“This is what democracy looks like!”
Chants like this echoed throughout the streets of downtown Omaha on Jan. 21, as part of a Sister March to the Women’s March on Washington. The purpose of the March was to “send a bold message to the world that women’s rights are human rights,” according to the Women’s March on Washington’s official website. An estimated 673 marches occurred globally, with one occurring on every continent (even Antarctica) and nearly 5 million people participating.
In Omaha, somewhere between 12,000 and 14,000 people participated in the March (according to the Omaha World Herald). To put that in perspective, that is approximately the same size as 20 Marian High Schools.
Several Marian girls participated in the March, despite the fact that it occurred on the same night as Marian’s Winter Formal. “We went to the March in our Winter Formal dresses, hair and makeup,” senior Nikki Rhoades said. “The only thing we were missing was our heels, which we left in the car and put on on our way to the dance.”
Sophomore Sally Noble went the extra mile and attended the Women’s March in Washington D.C.
“I’ve never been in a place with so much passion and energy,” Noble said. “Everyone came from so many different backgrounds and was so different, yet all rallied behind the same cause.”
Each person at the March attended for a different reason and each person brought new meaning to the March. “I marched in solidarity for all of the groups that have been dehumanized over the years, to show support for them and stand with them,” sophomore Gorretty Ofafa said.
Noble was there for a similar, yet slightly different reason. “I was there to support the rights of women. We have come so far in the past decades, and I do not want us to backtrack,” Noble said.
While the March was not entirely aimed at the new executive administration, some people were still there for political reasons.
“The reason I marched was because women’s rights and overall rights of minorities are still a huge issue. Also, I’ve had politics on my mind a lot since the election, and I really wanted to get out and stand with a community of people who are willing to march for their human rights,” freshman Nina Abbott said.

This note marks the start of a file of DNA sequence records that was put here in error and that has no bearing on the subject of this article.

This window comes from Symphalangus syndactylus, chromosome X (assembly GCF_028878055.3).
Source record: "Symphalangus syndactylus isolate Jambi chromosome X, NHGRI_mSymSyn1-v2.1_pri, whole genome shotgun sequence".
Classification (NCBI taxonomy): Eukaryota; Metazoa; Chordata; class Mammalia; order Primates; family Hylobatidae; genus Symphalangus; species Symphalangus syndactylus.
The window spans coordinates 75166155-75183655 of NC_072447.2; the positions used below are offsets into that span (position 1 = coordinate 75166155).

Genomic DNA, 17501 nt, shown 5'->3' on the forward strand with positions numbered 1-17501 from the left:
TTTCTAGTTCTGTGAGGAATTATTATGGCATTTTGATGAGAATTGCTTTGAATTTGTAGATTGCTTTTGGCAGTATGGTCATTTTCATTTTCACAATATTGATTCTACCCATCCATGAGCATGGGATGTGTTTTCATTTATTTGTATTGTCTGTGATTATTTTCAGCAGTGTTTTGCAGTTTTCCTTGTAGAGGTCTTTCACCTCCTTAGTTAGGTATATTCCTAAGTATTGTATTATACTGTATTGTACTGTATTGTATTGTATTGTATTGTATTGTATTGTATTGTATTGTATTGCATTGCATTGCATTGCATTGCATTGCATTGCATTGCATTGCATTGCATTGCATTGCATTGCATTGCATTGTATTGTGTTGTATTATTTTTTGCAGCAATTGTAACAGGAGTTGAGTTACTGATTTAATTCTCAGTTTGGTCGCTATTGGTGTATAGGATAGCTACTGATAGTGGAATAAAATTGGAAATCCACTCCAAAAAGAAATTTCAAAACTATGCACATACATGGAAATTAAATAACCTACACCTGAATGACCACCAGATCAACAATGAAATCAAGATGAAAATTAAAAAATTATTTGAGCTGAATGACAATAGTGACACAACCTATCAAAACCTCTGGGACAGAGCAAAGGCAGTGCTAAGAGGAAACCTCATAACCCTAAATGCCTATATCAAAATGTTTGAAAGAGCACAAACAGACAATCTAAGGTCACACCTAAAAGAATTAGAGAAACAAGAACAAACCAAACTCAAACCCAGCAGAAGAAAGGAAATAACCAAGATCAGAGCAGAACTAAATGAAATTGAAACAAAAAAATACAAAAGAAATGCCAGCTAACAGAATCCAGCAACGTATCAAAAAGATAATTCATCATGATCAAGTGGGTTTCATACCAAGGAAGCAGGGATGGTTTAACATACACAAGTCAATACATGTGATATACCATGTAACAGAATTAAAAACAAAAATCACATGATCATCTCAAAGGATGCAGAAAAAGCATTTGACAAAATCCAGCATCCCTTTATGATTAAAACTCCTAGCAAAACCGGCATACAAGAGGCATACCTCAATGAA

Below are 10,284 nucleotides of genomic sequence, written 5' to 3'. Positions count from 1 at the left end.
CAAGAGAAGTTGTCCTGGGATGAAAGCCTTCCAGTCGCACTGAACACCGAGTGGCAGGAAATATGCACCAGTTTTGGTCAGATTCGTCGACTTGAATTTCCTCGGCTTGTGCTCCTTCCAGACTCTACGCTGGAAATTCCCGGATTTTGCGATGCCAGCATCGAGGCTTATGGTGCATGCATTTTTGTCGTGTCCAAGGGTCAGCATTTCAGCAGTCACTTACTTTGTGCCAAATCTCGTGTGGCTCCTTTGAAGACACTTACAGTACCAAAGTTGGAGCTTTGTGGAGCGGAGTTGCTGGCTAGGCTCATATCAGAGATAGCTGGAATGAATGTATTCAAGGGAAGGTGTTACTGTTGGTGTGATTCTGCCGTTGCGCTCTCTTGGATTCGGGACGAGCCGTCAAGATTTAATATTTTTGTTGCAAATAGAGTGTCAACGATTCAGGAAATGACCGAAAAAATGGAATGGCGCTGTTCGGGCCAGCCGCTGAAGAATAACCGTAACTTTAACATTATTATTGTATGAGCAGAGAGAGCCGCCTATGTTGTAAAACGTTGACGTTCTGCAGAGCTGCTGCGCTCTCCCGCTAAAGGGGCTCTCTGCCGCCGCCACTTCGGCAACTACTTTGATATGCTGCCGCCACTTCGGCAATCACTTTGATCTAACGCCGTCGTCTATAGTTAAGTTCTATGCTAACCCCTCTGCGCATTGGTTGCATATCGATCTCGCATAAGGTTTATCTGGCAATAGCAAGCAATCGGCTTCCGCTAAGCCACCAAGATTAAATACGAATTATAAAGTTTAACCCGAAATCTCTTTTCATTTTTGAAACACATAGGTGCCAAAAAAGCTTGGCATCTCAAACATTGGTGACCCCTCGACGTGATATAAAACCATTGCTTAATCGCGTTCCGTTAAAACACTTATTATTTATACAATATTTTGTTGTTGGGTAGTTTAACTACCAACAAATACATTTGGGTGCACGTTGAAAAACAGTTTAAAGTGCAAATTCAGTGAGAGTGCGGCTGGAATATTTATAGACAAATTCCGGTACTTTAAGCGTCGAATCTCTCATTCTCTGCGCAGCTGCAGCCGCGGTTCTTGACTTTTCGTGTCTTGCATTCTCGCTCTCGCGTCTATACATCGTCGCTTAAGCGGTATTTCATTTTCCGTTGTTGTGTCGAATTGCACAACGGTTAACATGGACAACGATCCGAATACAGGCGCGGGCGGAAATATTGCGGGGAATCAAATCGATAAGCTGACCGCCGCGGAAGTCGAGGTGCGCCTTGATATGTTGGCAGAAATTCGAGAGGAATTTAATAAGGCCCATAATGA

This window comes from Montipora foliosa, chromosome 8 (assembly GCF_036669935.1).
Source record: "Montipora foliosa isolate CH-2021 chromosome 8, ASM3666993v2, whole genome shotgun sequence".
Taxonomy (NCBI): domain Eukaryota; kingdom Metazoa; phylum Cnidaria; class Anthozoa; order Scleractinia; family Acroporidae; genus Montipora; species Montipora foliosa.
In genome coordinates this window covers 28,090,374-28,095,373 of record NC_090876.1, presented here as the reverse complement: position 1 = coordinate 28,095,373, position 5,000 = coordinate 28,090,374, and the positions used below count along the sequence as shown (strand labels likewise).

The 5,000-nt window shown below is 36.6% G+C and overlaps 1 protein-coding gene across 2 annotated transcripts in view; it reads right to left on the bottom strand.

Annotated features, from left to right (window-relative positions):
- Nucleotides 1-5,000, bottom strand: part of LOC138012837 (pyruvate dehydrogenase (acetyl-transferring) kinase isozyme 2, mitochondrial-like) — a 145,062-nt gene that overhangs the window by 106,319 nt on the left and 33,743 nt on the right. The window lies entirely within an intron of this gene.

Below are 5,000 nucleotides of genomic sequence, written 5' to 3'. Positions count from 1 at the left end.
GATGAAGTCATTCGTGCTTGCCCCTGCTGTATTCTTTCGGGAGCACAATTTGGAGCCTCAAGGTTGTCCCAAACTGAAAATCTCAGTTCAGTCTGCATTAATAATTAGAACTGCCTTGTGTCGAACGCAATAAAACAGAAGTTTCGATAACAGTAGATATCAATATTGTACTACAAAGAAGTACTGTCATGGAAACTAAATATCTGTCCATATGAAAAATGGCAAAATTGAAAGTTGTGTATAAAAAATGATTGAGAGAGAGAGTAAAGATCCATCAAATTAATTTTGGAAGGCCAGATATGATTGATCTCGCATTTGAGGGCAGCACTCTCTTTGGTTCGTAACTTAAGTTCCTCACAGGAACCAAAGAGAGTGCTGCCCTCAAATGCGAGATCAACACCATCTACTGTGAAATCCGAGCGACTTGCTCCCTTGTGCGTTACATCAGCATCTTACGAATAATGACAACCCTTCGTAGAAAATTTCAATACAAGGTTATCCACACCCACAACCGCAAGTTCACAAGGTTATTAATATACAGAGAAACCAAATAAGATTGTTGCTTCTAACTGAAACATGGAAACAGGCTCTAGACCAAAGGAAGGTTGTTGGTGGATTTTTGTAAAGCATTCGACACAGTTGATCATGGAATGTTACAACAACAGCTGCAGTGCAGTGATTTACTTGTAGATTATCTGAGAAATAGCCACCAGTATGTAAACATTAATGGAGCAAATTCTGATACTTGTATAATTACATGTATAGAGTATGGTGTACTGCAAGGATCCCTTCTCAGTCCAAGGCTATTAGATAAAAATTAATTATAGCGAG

Being a student at an all-girls’ school affected some girls’ decision to support the March.“We’re an all-girls’ school! It’s important for us, as women, to stand up for our rights in a government that under-represents us,” junior Courtney Kilroy said.
However, there was some backlash as a result of the March, as some did not agree with what the March stood for.
“I love that in America you can change something if you don’t like it, and it is phenomenal that women have the right to do that,” sophomore Corah Johnson said. “However, I have a problem with with the way the March was done. I feel as though it was not inclusive of all genders and races, and of women who do not necessarily agree with the majority. A women’s march should be for everyone.”
Some also questioned why the March even happened, because they did not understand what women were protesting against. “When anybody would ask a girl who marched what they were marching for, what rights they were fighting for; they never had a specific response,” sophomore Kayla Bales said. “So, if you don’t even know what you are marching for, why are you marching? What rights do women not have that they felt the need to march all over the country?”
However, Women’s Studies teacher Susie Sisson offered up an explanation for that. “Even though women’s rights have advanced, women are still subject to hearing demeaning comments. There are still double standards,” Sisson said. “Women have to put up with things that men do not, and bearing with that inequality is something that we have to pay attention to.”
Despite criticism, the March was overall a peaceful protest. “It was amazing how peaceful it was, there was no fighting and everyone was extremely respectful,” Noble said. “Even when anti-protesters were yelling at the [the protesters], everyone ignored them and did not sink to their level.”
“Of course it was peaceful and polite; we’re women,” Sisson said.